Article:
World Heart Day

Today is the World Heart Day.

World Heart Day is observed the world over on the last Sunday of the month of September. World Health Organisation estimates that annually over 17.5 mn people die of cardiovascular diseases. It is the world’s largest killer.

The theme of this year’s World Heart Day is ‘Know Your Risk’. Heart Disease is largely a consequence of the lifestyle choices that we make. True, some of us are predisposed to this disease because of our genetics, many of us make unwise lifestyle choices and suffer the consequences. Diet, Exercise and avoiding smoking are the simplest ways of keeping heart disease at bay. Yet so few of us pay attention only to regret later.   Continue reading

Outreach Programs – Lessons for Healthcare Marketers

Outreach Programs are essential weapons in the armoury of a healthcare marketer. The programs are widely used for creating awareness about the hospital’s services amongst people, who live in communities away from the hospital. Quite often these programs also serve as screening services for more serious disorders and the hospital naturally hopes to attract some of the patients requiring higher end diagnostics and treatment to its doors.

Very often the communities served by the outreach programs are either rural or semiurban, where the availability of good quality, modern healthcare is very limited. These communities too hugely benefit from these outreach programs as they get access to good quality healthcare services.     Continue reading

Dr. Chandrakant Patil

Nobody had heard of Dr. Chandrakant Patil till yesterday.

Now he is no more.

Dr. Patil was a resident doctor at the KEM Hospital in Mumbai. He was one of those rare doctors, who are driven by a passion to serve those who live at the margins of our society. Dr. Patil volunteered to work amongst the worst affected by the floods in Bihar. Not only did he volunteer he also encouraged his other colleagues to join him in this mission and apparently fought with the authorities at the KEM hospital to grant him leave so that he can go to Bihar and work amongst those who needed urgent medical care.   Continue reading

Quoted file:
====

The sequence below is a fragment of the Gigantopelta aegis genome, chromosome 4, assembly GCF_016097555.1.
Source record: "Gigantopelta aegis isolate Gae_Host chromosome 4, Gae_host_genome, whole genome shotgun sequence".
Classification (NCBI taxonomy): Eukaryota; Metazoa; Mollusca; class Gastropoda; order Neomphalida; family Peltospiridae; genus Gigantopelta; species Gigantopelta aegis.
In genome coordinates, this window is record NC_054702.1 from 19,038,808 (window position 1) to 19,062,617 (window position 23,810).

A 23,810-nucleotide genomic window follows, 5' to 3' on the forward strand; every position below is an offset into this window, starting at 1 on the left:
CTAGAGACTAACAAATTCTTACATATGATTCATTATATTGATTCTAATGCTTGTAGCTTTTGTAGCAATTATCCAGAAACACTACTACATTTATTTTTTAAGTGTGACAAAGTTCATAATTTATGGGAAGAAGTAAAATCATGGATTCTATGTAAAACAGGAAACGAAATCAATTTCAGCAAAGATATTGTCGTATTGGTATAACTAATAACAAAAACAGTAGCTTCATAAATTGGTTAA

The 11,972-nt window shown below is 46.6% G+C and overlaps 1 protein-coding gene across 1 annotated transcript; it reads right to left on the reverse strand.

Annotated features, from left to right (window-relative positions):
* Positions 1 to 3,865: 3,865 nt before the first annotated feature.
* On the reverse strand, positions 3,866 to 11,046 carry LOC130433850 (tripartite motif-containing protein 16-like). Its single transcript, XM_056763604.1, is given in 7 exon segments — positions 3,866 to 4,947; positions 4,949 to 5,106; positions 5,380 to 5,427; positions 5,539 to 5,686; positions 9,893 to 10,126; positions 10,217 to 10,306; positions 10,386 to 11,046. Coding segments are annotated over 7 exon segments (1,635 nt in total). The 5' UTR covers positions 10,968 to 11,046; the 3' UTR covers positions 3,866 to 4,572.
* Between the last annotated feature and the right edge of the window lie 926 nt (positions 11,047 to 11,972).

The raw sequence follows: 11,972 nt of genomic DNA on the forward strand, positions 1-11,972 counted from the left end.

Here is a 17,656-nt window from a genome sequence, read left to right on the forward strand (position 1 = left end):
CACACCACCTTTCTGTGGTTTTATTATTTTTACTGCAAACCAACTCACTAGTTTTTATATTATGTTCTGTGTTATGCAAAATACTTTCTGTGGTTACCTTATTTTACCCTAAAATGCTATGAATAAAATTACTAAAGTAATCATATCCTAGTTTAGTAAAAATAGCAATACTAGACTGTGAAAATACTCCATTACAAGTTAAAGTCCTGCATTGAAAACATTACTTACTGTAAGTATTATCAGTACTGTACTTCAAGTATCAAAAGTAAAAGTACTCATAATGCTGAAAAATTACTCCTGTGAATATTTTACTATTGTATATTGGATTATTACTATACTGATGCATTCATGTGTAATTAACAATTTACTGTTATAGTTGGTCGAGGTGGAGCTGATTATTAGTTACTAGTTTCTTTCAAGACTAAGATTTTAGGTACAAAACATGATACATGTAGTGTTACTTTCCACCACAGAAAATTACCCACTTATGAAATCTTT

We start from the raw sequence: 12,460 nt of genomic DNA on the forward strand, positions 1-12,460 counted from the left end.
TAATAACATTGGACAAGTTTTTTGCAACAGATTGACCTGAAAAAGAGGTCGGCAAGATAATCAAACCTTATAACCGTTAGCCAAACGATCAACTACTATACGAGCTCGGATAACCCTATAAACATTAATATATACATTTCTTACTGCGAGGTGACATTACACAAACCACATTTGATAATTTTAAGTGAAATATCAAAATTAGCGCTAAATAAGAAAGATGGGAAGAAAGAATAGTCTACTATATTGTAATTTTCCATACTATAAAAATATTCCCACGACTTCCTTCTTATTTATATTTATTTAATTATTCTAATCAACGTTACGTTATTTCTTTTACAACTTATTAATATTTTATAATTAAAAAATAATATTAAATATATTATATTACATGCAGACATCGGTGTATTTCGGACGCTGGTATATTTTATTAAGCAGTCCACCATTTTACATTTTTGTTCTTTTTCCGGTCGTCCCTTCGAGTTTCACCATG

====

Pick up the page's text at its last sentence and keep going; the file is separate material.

Oh Kolkata!

Well well well! I never thought I will write about my experiences during my first visit to Kolkata. I consider myself reasonably well traveled but I had never been to Kolkata. Last week I spent a couple of days in the city. 

 

The Ubiquitous Queue

I landed in Kolkata close to midnight. I was staying at ITC Sonar and as soon as I collected my bag from the carousal I Iooked around for a prepaid taxi booth. Stepping out on the streets at close to midnight in a strange city and than trying to hail a cab was not something I fancied. Soon enough I spied a counter, which said Pre Paid Taxi and immediately my heart sank. There must have been over 60 people standing patiently in a queue that wound its way almost across the terminal. There was no chaos that you would expect in Delhi. I mustered as much courage as I could and joined the queue at the fag end. After about 15 minutes I realised that I was in the middle of the queue only because more people had joined in behind me. Realising the futility of this I plucked up some courage, left the queue and stepped out of the terminal. I crossed the street right outside the airport and was soon approached by a cabbie, who readily agreed to take me to the hotel. And he also kindly directed me to a pre-paid counter, right across the airport terminal. And guess what, this counter was completely deserted. I readily paid my fare and was off to the hotel wondering about the oft heard and now seen Bengali enterprise.   Continue reading